WRAPUP 1-United, Southwest profits top estimates as fuel costs fall
* Alaska Air profit also better than expected
* Shares fall amid broader market slowdown
Jan 23 (Reuters) - U.S. airlines United Continental Holdings and Southwest Airlines reported higher-than-expected fourth quarter profit on Thursday, aided by strong revenue and lower fuel costs.
Airline shares fell as the broader market headed lower. Some analysts said a weaker-than-expected revenue forecast from United and profit-taking also pressured the sector.
Chicago-based United said unit revenue, a measure of passenger revenue per available seat mile, would be flat to up 2 percent in the first quarter. The carrier cited January storms and the Easter holiday shift into April this year from March in 2013 as drags on performance.
Delta had forecast a rise of 2 percent to 4 percent and Southwest said its unit revenue for the first period would be higher on a year-over-year basis.
Southwest shares were off 2.4 percent to $21.24 and United fell 1.5 percent to $48.43 in afternoon trading. Alaska Air Group, which also reported a higher profit on Thursday, shed 0.6 percent to $81.35.
Jim Corridore, an analyst with S&P Capital IQ, said concern about United's revenue outlook weighed on the sector.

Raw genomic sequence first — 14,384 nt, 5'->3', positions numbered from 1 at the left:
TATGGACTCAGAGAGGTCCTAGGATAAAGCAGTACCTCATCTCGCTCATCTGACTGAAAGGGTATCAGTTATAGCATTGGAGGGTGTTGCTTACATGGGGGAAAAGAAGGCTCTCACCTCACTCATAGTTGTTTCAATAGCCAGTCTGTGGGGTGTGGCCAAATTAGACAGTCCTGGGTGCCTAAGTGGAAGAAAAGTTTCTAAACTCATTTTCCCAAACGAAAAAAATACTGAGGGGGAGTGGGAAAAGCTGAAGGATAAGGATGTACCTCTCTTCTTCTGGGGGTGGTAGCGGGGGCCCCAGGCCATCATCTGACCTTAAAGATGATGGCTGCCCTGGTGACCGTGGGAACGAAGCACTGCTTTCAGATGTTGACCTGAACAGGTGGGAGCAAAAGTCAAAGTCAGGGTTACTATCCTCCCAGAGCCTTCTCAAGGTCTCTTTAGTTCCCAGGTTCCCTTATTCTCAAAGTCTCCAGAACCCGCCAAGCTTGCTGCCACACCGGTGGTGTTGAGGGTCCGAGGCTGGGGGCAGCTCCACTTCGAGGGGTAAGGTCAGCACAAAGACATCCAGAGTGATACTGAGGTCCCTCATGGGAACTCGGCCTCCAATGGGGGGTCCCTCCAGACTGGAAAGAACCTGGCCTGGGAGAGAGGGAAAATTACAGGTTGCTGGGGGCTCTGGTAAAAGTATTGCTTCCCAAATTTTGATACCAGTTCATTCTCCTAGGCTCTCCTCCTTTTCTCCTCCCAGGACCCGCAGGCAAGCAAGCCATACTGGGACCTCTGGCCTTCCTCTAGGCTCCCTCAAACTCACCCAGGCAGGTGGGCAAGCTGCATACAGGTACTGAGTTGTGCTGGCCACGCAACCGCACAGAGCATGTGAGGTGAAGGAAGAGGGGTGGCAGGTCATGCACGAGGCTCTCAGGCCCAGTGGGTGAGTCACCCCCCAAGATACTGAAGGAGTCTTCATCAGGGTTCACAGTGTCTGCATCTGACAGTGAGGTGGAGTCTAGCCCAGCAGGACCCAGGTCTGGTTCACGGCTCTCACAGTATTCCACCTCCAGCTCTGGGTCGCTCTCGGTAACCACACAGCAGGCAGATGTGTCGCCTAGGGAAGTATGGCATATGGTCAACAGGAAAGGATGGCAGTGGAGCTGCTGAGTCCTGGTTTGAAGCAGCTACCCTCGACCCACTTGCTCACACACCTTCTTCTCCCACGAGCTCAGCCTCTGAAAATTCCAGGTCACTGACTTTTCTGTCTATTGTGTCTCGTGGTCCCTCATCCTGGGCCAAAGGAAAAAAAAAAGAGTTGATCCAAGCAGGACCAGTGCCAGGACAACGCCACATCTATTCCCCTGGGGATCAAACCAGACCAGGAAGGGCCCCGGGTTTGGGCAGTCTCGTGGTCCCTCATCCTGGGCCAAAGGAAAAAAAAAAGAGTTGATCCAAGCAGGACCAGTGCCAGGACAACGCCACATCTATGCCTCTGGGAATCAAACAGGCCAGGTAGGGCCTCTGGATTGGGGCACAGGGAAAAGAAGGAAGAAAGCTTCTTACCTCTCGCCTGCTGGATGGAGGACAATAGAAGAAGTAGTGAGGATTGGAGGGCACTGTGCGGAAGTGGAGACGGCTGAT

The strong fourth-quarter results from Southwest and United, which benefited from fare increases, followed a similar report from Delta earlier this week.
American Airlines Group, the carrier formed by December's merger of AMR Corp and US Airways, will report results next week.
Most U.S. airlines have bounced back to profitability since 2010, and Corridore said he expected more solid results in 2014.
Carriers "are keeping a tight rein on capacity and are looking to raise fares and price their product to earn a sustained profit," Corridore said.
United earned $298 million, or 78 cents per share, in the fourth period, as revenue rose 7 percent to $9.3 billion. Analysts expected profit of 65 cents, according to Thomson Reuters I/B/E/S.
Net income at Southwest rose to $212 million, or 30 cents a share, in the fourth quarter, from $78 million, or 11 cents a share, a year earlier. Excluding items, profit was 33 cents, compared with 29 cents expected by analysts. Southwest revenue rose 6 percent to $4.43 billion.
Alaska Air, the parent of Alaska Airlines and Horizon Air Industries, had quarterly earnings of $78 million, or $1.10 a share adjusted for items. That compared with $1.07 expected by analysts on average.
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